A preposition links nouns, pronouns and phrases to other words in a sentence. The word or phrase that the preposition introduces is called the object of the preposition.
The other day my wife asked me if we could would get some take-out for dinner, I asked why and she replied, “Look … the fridge.”
I realize I missed the preposition in that sentence so rather than asking her to repeat herself, I filled in my own. I decided that the word I missed was, “At”.
So I looked at the fridge. I had to admit it was pretty ugly.
The side of it wasn’t much prettier.
So I did what any guy would do and came up with a solution to fix the problem. I grabbed a pint of red paint, a paintbrush and some soda cartons to use as drop cloths and painted the fridge.
An hour later I had a fridge that anyone would be proud to store food in, or at least wouldn’t be appalled to look at.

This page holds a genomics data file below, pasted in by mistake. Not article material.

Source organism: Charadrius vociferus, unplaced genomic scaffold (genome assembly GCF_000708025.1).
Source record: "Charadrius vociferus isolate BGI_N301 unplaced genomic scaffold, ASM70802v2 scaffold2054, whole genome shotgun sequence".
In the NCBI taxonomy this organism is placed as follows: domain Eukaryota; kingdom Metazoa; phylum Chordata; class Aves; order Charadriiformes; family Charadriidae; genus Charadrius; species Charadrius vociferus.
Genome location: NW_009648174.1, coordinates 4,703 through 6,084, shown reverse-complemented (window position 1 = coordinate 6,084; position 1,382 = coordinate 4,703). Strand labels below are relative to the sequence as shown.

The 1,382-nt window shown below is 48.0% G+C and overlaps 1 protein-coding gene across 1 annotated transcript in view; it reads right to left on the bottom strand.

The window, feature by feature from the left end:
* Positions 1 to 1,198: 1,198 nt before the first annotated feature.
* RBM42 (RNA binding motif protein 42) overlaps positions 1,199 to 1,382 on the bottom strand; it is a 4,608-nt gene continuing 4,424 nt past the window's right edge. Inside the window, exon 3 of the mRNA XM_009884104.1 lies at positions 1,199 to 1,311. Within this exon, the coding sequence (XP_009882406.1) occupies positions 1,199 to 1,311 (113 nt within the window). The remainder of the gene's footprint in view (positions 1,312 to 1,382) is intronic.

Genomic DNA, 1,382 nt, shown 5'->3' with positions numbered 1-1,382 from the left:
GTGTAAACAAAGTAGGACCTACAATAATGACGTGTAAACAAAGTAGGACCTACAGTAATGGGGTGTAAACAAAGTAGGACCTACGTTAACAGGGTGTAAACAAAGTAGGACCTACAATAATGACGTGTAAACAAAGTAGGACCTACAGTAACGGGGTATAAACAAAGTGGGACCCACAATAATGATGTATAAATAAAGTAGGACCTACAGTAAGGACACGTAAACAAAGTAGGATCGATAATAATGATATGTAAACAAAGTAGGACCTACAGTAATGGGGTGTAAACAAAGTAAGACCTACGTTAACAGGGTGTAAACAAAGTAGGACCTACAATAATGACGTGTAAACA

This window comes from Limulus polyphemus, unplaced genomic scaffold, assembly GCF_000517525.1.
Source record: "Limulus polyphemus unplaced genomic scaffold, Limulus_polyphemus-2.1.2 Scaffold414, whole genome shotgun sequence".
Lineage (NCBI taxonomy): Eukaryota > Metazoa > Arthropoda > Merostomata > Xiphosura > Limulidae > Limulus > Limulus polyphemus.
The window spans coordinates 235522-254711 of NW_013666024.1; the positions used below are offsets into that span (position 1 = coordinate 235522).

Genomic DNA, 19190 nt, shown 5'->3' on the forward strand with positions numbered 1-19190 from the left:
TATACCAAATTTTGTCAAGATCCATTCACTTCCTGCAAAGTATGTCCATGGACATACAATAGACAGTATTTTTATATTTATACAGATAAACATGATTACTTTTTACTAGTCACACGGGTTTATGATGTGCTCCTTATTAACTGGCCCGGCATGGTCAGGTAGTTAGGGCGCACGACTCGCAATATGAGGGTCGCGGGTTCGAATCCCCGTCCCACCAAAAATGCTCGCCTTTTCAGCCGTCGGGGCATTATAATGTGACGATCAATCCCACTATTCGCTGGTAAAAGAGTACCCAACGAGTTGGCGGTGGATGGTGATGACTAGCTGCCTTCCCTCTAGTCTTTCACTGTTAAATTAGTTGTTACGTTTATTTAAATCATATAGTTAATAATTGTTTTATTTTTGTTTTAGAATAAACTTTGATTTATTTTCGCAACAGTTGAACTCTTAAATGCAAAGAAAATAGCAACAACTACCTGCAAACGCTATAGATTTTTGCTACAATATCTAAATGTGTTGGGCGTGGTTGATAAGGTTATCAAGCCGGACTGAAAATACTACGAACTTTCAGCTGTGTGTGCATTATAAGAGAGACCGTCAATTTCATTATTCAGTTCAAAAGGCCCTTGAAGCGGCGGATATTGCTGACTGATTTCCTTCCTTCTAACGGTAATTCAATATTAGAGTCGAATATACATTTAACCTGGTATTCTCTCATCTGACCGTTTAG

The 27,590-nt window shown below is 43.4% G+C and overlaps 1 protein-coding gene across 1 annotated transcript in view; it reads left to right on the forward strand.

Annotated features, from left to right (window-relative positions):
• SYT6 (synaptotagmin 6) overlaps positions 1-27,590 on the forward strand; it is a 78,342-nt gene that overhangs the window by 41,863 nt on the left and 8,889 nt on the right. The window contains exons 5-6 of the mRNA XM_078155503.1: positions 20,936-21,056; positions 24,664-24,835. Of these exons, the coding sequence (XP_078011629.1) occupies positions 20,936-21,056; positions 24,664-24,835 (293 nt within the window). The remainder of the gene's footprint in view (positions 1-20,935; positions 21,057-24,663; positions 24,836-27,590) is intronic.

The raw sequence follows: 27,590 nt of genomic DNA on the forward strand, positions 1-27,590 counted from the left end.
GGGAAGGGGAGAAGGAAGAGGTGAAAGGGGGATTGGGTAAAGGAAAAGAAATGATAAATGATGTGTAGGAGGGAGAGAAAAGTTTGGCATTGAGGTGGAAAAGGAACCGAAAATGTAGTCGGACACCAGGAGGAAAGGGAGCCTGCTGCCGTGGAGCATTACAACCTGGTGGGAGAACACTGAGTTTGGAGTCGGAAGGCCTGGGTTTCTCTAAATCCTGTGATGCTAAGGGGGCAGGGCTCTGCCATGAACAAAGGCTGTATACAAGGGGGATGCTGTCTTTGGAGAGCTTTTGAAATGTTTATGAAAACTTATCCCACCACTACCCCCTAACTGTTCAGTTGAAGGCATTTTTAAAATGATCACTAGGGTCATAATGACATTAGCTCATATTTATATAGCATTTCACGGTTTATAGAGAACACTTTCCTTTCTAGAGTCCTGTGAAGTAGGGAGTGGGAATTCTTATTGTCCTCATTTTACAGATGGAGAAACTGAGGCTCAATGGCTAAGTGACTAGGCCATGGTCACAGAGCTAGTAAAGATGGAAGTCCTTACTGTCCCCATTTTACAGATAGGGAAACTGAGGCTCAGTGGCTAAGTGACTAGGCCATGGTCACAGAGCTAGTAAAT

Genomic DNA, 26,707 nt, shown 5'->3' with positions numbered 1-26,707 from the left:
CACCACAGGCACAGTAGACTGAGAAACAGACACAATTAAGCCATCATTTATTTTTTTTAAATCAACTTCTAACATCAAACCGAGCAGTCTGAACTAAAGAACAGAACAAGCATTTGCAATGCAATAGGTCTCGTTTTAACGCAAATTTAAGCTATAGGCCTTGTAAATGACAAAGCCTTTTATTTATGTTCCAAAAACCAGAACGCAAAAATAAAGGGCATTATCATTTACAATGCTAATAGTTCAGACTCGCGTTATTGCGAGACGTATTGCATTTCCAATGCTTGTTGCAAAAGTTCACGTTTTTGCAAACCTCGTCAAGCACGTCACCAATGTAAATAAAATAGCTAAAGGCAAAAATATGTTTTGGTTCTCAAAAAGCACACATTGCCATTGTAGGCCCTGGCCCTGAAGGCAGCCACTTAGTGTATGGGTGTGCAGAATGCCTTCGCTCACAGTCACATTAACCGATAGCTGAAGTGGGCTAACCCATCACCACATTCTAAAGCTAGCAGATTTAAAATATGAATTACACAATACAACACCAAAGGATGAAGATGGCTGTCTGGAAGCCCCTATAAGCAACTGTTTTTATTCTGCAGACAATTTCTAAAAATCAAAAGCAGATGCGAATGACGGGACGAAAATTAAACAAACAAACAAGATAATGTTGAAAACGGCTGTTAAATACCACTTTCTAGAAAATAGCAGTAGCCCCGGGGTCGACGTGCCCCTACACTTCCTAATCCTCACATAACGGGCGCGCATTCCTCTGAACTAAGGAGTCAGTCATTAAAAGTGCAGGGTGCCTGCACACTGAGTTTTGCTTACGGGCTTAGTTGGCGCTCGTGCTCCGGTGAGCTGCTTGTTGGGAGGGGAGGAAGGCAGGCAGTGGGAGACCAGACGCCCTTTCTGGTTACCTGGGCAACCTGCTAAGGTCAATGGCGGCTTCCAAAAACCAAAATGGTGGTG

As I was admiring my handiwork she came in the kitchen and when I told her how I fixed the problem of the fridge being too ugly to work with she informed me that she had said, “Look in the fridge” not, “Look at the fridge”.
I looked inside my masterpiece and found out it was empty and then remembered I was supposed to pick some groceries on the way home from work the night before.
The moral of the story is pay attention to your prepositions as the wrong one can totally change the meaning of a sentence and lead to unexpected results.
By Darrell B. Nelson author of Invasive Thoughts